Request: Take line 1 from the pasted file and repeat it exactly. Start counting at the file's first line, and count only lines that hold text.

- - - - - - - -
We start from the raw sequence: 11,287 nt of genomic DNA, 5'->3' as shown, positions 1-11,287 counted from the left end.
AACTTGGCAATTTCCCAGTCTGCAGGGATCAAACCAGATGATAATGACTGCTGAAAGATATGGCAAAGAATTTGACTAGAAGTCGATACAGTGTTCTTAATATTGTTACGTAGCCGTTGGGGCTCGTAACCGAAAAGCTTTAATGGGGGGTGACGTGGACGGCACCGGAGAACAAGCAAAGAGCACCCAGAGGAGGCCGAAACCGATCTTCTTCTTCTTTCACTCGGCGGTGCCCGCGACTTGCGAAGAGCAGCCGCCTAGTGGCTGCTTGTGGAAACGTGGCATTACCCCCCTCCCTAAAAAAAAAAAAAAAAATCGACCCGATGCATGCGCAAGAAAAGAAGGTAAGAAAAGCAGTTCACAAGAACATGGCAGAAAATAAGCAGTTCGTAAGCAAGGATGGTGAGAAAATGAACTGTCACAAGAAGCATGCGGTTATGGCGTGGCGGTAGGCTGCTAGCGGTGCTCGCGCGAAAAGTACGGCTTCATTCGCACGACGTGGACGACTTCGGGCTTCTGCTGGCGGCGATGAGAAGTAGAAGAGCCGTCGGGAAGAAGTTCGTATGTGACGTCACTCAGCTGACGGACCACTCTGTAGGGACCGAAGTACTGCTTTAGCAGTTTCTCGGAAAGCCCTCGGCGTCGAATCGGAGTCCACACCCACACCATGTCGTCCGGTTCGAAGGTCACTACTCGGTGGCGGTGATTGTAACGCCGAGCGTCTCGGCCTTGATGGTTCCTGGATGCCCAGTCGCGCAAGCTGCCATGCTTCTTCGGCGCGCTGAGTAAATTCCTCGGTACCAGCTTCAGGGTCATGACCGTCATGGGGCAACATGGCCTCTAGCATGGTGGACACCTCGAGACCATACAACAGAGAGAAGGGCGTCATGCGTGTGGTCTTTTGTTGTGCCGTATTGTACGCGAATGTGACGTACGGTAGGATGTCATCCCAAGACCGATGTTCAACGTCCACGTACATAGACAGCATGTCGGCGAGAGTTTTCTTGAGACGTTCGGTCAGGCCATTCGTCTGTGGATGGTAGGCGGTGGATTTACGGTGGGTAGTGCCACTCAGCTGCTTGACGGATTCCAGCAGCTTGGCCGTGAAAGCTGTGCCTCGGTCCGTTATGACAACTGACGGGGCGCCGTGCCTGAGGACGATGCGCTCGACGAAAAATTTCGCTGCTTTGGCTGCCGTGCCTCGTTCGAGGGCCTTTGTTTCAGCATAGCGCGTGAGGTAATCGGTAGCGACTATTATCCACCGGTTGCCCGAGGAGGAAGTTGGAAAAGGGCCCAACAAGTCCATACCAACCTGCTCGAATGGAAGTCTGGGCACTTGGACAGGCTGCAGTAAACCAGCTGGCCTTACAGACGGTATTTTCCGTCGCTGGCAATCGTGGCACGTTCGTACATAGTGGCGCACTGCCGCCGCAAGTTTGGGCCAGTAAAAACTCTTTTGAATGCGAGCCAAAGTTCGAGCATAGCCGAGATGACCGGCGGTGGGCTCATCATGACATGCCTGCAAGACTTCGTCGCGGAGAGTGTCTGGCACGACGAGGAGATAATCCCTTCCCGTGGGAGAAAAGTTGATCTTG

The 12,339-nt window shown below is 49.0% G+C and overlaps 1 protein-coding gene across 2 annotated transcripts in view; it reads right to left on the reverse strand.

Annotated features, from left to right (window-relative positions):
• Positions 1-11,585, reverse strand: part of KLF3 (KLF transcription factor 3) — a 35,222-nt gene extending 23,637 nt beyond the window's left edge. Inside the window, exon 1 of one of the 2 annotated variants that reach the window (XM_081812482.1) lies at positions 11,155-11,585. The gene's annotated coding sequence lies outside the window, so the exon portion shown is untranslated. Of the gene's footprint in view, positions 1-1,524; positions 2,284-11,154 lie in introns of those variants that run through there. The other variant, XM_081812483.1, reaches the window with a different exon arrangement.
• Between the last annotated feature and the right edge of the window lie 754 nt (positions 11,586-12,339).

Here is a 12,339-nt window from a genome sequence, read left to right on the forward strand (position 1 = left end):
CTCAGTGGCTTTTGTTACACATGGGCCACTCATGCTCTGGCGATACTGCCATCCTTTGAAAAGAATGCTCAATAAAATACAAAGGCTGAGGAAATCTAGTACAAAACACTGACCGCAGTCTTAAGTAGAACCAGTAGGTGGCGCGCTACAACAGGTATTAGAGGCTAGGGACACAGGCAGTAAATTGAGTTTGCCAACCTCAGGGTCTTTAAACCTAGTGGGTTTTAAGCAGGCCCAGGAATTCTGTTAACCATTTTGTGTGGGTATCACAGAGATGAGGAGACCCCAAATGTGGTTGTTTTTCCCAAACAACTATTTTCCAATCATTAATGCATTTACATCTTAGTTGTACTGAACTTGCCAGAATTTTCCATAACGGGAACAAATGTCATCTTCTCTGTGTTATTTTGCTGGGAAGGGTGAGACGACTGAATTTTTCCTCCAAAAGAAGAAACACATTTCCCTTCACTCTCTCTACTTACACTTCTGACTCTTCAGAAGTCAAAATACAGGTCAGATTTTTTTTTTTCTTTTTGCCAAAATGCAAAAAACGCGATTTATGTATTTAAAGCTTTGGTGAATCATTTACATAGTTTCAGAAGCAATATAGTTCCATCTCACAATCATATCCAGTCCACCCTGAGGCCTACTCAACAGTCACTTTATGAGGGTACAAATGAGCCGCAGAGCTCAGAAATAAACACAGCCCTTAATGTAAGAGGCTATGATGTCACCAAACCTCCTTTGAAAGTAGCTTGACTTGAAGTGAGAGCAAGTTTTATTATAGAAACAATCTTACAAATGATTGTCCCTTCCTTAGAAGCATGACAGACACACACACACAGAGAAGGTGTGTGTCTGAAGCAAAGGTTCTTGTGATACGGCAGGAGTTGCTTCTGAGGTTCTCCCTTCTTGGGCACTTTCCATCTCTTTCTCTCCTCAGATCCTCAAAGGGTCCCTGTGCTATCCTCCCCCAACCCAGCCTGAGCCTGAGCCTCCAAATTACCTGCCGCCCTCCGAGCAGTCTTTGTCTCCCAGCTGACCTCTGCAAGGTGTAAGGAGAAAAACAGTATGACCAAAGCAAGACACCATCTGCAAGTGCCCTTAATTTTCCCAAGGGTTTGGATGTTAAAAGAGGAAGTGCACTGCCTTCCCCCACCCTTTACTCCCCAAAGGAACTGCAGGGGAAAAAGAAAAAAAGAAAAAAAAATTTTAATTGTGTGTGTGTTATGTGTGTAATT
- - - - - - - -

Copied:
We start from the raw sequence: 11,287 nt of genomic DNA, 5'->3' as shown, positions 1-11,287 counted from the left end.